People whose land fall under the right of way (RoW) of transmission lines are allowed to farm and construct houses, according to the Economic Affairs Minister Loknath Sharma.
This was said in response to Dagana MP Surjaman Thapa’s question on the ministry’s intervention to address issues related to RoW of transmission lines.
According to the Electricity Act of Bhutan 2001, no person shall build any structures or do any activity on land within the proximity of the area covered under RoW without prior approval from the Bhutan Electricity Authority (BEA).
The Act states that the licensee shall pay full compensation to the landowner for loss of income from the land or damage caused to the land.
Surjaman Thapa said that more than four million ngultrums was paid to the people whose land falls under the tower construction as compensation. “However, as there are no clear rules or guidelines for any sort of compensation for the land that falls under the RoW of transmission lines, people are facing numerous problems.”
Two transmission lines of 400kV and 220kV pass from Wangdue to Lhamoidzingkha through Tsirang and Dagana respectively.
Lyonpo said that because of the land Act, some people do not get the land replacement, and in the land where there was the tower footing, people get cash compensation.
The Land Act of Bhutan 2007 states: “The minimum parcel of land that shall be registered in a thram is 10 decimals.”
Lyonpo said: “In 2013, the National Land Commission (NLC) issued a notification stating that the land under the transmission line could not be substituted because farming or construction was allowed unless it obstructs the RoW.”
Farming and construction of animal shed or residential houses are allowed providing distance from the transmission lines and towers is maintained, Lyonpo said, adding that people through the local government should seek clearance from BEA.
However, an interoffice memo from the Bhutan Power Corporation (BPC) from August 28, 2013, states that NLC notified BPC that “except for inability of constructing the residential house (s), there is no affect for the crop cultivation.”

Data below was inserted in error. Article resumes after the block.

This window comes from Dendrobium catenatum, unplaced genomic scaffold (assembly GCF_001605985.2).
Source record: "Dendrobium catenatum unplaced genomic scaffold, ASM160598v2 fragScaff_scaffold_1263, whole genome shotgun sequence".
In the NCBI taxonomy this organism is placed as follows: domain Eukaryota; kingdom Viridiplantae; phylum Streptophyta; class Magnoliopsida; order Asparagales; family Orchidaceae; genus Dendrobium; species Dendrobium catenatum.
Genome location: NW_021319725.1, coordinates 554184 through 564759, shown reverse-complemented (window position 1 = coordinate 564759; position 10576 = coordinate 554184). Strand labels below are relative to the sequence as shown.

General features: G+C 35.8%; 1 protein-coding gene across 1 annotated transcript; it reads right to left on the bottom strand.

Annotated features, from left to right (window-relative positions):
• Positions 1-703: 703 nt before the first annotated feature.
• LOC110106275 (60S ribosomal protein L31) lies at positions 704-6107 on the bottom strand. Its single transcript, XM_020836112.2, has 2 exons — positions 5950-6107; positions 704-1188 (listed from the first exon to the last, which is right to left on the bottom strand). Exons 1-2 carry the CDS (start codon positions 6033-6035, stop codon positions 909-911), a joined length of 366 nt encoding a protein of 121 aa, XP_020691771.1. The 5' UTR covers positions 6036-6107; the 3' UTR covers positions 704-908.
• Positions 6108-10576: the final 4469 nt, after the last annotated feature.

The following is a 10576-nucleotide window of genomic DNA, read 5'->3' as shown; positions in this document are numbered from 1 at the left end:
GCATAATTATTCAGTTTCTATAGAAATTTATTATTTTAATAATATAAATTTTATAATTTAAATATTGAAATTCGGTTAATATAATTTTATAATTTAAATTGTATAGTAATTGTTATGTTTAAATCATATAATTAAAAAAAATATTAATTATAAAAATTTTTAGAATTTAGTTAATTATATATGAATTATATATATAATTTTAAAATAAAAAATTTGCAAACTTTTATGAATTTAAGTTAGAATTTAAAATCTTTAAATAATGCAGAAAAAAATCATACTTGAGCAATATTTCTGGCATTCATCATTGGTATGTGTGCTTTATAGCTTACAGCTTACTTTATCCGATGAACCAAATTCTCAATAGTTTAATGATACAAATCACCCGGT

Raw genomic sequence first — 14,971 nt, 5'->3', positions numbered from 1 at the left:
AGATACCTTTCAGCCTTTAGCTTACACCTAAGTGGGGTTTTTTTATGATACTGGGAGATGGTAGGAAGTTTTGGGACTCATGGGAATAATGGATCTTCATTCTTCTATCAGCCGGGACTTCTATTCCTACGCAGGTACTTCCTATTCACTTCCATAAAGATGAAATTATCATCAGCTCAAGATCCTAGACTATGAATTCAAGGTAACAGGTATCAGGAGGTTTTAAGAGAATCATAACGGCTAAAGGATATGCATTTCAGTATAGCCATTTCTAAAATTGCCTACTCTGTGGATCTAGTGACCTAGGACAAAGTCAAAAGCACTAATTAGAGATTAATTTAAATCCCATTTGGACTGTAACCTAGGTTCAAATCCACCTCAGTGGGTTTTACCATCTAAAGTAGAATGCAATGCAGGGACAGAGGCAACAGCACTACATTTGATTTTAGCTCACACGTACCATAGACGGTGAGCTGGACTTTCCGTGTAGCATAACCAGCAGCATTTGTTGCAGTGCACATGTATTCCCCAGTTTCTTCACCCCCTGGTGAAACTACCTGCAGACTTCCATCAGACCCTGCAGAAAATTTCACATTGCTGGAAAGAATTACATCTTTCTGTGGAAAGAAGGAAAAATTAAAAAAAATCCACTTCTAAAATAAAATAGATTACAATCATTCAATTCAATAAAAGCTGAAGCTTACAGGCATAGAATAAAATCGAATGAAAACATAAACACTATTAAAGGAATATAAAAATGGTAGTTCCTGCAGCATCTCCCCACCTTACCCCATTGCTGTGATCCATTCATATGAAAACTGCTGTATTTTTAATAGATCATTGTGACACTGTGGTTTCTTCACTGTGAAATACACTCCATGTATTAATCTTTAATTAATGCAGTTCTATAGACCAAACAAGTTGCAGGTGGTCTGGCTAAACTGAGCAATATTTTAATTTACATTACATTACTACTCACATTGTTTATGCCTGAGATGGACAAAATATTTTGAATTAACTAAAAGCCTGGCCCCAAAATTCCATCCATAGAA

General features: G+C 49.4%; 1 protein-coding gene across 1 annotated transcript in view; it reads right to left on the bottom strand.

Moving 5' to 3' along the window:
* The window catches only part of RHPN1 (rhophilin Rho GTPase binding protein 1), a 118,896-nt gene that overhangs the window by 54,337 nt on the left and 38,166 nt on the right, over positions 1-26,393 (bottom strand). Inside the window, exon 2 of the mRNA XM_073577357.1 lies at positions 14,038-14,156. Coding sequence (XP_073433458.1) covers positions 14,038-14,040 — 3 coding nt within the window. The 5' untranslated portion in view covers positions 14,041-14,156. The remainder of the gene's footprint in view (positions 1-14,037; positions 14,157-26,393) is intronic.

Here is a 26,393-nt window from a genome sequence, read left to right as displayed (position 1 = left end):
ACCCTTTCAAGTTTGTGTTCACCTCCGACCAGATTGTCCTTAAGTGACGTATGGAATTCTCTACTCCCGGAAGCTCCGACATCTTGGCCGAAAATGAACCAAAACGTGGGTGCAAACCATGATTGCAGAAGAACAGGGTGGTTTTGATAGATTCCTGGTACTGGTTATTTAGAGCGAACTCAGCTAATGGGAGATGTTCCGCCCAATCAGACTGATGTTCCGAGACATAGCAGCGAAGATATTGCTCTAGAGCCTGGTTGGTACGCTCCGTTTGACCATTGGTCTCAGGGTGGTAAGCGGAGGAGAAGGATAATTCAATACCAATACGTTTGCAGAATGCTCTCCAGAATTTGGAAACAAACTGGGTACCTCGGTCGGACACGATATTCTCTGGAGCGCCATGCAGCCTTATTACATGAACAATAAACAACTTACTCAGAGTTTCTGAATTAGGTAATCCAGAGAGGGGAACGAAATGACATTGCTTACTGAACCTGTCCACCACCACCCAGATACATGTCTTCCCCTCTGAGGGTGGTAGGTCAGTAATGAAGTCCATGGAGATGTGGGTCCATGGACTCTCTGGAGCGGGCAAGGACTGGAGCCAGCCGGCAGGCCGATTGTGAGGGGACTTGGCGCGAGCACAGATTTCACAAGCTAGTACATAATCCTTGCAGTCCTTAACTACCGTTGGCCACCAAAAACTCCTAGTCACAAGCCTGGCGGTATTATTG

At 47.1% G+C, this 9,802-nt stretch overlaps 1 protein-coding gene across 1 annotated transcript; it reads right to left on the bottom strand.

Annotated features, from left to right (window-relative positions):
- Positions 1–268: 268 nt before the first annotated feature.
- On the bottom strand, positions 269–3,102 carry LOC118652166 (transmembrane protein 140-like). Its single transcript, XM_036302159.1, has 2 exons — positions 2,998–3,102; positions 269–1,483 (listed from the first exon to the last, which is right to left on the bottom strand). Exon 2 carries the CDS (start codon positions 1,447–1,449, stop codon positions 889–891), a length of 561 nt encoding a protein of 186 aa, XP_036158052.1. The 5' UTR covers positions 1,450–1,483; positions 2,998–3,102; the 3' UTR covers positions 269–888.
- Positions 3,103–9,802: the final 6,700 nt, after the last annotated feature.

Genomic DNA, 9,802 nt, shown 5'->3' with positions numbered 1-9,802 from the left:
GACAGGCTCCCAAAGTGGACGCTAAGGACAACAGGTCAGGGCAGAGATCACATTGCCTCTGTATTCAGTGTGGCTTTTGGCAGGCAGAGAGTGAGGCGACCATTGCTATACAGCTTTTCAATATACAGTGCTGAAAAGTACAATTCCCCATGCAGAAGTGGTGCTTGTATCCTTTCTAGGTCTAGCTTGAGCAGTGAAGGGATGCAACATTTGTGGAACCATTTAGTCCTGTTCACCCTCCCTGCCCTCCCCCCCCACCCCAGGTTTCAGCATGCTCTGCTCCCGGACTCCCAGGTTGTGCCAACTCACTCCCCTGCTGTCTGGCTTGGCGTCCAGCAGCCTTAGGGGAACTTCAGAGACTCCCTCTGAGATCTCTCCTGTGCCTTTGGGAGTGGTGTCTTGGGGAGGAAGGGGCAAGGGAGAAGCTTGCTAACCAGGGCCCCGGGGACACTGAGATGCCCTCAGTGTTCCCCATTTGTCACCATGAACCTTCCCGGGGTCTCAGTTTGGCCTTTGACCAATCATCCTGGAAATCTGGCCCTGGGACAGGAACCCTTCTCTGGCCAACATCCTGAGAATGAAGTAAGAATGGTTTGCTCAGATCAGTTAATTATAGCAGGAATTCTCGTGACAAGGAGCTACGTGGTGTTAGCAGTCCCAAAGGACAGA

It further states that private land falling under the transmission line shall not be entitled to the land substitution or compensation.
A resident from Karmaling gewog in Dagana said that although people were allowed to farm under the transmission lines, it was risky.
“Some areas are not cultivable land and, in these places, we have to grow arcade nuts or fruits that were not allowed by BPC,” the resident said. “Construction of a house or an animal shed is out of question.”
Giving land substitute to every person whose land falls under RoW was impossible, the resident said. “But we are expecting the government to bring forth ways or options for the affected people.”
Lhamoidzingkha Gup Surja Bahadur Limboo said that land under the transmission lines does not get a land substitute.
He said that all the land some residents own falls under the transmission lines and house constructions are not allowed. “Some people do not even have a place to build a house. So we have requested the government and BPC to study the cases and give them land substitute.”
He said that people even raised health concerns when they have to live under the transmission lines.
Before erecting the towers, some people had to relocate, he said. “We are not aware how clearance was given to BPC to erect transmission towers.”
Lyonpo said that the hydropower and power system department under the ministry and BPC, after thoroughly studying cases, gave substitute land to the affected.
“But not all land can be substituted,” he said, adding that in future the same issue could arise with transformers and electricity poles connecting households.
Lyonpo said that the recently approved Sustainable Hydropower Development Policy 2021 requires the project developers, a corporate body established for construction and commission of a hydropower project, to consult with people before any infrastructure development such as transmission towers, and to use the land from the state reserve as much as possible.
“The project developer has to work out rehabilitation and resettlement of affected people, which is expected to resolve the small landholding issues,” Lyonpo said.
He said that the government was investing in alternative renewable energy.
He informed the House that with support from the Asian Development Bank, the government would install solar plants in Bumthang and Wangdue. “Diversification of energy source is important.”
Lyonpo said that although hydropower was self-liquidating there were additional costs like idling charges and interest during construction.
By Chhimi Dema
Edited by Jigme Wangchuk